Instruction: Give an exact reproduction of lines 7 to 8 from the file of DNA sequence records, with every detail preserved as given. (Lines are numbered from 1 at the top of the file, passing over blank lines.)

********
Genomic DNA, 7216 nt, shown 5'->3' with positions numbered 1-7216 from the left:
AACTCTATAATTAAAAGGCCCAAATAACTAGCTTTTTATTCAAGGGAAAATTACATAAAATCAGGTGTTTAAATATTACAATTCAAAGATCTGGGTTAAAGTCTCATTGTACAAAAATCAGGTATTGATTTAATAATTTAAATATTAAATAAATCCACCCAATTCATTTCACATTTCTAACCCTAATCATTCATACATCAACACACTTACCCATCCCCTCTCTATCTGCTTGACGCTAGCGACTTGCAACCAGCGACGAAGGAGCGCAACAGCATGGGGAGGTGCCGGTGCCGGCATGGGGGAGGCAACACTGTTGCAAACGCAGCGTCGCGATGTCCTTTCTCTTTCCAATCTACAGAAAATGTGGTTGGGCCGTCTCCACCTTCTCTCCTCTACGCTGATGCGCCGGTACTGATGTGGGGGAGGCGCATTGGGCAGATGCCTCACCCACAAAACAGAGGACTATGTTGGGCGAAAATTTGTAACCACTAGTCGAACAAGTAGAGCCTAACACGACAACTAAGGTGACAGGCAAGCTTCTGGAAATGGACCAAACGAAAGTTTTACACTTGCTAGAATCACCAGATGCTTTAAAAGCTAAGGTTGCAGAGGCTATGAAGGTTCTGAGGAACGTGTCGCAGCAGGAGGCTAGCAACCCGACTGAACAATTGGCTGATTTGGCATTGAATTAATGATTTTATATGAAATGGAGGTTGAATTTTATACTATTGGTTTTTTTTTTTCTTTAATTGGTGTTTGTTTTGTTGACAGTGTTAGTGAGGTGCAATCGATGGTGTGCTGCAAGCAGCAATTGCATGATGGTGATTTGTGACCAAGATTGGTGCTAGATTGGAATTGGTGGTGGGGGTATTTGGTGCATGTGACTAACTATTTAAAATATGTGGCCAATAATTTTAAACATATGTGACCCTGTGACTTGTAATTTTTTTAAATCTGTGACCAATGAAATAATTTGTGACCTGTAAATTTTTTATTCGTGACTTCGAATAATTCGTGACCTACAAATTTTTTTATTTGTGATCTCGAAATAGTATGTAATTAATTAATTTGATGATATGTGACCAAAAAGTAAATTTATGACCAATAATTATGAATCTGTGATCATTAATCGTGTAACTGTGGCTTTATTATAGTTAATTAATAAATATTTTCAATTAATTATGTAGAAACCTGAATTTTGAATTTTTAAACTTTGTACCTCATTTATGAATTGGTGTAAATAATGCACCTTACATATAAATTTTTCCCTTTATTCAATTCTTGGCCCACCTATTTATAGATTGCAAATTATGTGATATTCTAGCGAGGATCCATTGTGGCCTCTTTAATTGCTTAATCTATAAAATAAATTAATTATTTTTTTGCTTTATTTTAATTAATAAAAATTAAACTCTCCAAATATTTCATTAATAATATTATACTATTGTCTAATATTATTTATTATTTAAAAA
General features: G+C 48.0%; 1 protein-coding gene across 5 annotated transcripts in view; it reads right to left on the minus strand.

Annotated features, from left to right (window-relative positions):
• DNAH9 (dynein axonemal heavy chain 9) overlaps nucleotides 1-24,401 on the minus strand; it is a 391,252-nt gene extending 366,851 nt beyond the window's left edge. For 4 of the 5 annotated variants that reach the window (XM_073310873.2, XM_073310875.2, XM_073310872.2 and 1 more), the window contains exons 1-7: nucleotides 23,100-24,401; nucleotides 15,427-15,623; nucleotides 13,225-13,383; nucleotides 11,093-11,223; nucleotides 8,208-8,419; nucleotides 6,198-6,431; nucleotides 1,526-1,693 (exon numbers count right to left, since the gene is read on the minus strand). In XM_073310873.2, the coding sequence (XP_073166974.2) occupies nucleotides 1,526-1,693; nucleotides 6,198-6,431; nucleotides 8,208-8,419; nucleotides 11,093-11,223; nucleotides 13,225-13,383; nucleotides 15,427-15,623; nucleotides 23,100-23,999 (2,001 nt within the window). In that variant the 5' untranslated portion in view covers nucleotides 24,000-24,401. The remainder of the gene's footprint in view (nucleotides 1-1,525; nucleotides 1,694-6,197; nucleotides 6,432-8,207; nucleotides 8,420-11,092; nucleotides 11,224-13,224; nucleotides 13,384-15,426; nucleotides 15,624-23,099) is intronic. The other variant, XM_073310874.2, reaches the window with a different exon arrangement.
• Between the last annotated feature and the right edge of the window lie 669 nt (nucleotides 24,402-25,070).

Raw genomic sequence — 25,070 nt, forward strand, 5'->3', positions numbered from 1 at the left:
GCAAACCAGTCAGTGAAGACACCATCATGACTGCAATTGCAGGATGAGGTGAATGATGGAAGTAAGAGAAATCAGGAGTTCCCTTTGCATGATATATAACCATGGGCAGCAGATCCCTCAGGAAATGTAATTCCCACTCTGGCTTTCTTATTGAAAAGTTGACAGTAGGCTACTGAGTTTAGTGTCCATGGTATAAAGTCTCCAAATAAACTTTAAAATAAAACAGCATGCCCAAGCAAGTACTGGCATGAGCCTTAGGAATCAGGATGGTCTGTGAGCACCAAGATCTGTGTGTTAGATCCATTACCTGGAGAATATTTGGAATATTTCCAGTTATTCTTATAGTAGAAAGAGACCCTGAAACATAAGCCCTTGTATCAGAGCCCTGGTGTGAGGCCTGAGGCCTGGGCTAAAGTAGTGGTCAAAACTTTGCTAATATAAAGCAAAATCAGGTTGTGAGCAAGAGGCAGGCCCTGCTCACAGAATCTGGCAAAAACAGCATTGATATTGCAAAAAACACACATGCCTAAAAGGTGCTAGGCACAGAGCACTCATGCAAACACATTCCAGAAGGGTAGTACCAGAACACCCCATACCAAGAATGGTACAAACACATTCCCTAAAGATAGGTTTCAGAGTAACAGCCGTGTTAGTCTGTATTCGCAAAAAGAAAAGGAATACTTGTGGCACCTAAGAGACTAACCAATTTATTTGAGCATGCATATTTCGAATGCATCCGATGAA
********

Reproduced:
Raw genomic sequence — 25,070 nt, forward strand, 5'->3', positions numbered from 1 at the left:
GCAAACCAGTCAGTGAAGACACCATCATGACTGCAATTGCAGGATGAGGTGAATGATGGAAGTAAGAGAAATCAGGAGTTCCCTTTGCATGATATATAACCATGGGCAGCAGATCCCTCAGGAAATGTAATTCCCACTCTGGCTTTCTTATTGAAAAGTTGACAGTAGGCTACTGAGTTTAGTGTCCATGGTATAAAGTCTCCAAATAAACTTTAAAATAAAACAGCATGCCCAAGCAAGTACTGGCATGAGCCTTAGGAATCAGGATGGTCTGTGAGCACCAAGATCTGTGTGTTAGATCCATTACCTGGAGAATATTTGGAATATTTCCAGTTATTCTTATAGTAGAAAGAGACCCTGAAACATAAGCCCTTGTATCAGAGCCCTGGTGTGAGGCCTGAGGCCTGGGCTAAAGTAGTGGTCAAAACTTTGCTAATATAAAGCAAAATCAGGTTGTGAGCAAGAGGCAGGCCCTGCTCACAGAATCTGGCAAAAACAGCATTGATATTGCAAAAAACACACATGCCTAAAAGGTGCTAGGCACAGAGCACTCATGCAAACACATTCCAGAAGGGTAGTACCAGAACACCCCATACCAAGAATGGTACAAACACATTCCCTAAAGATAGGTTTCAGAGTAACAGCCGTGTTAGTCTGTATTCGCAAAAAGAAAAGGAATACTTGTGGCACCTAAGAGACTAACCAATTTATTTGAGCATGCATATTTCGAATGCATCCGATGAA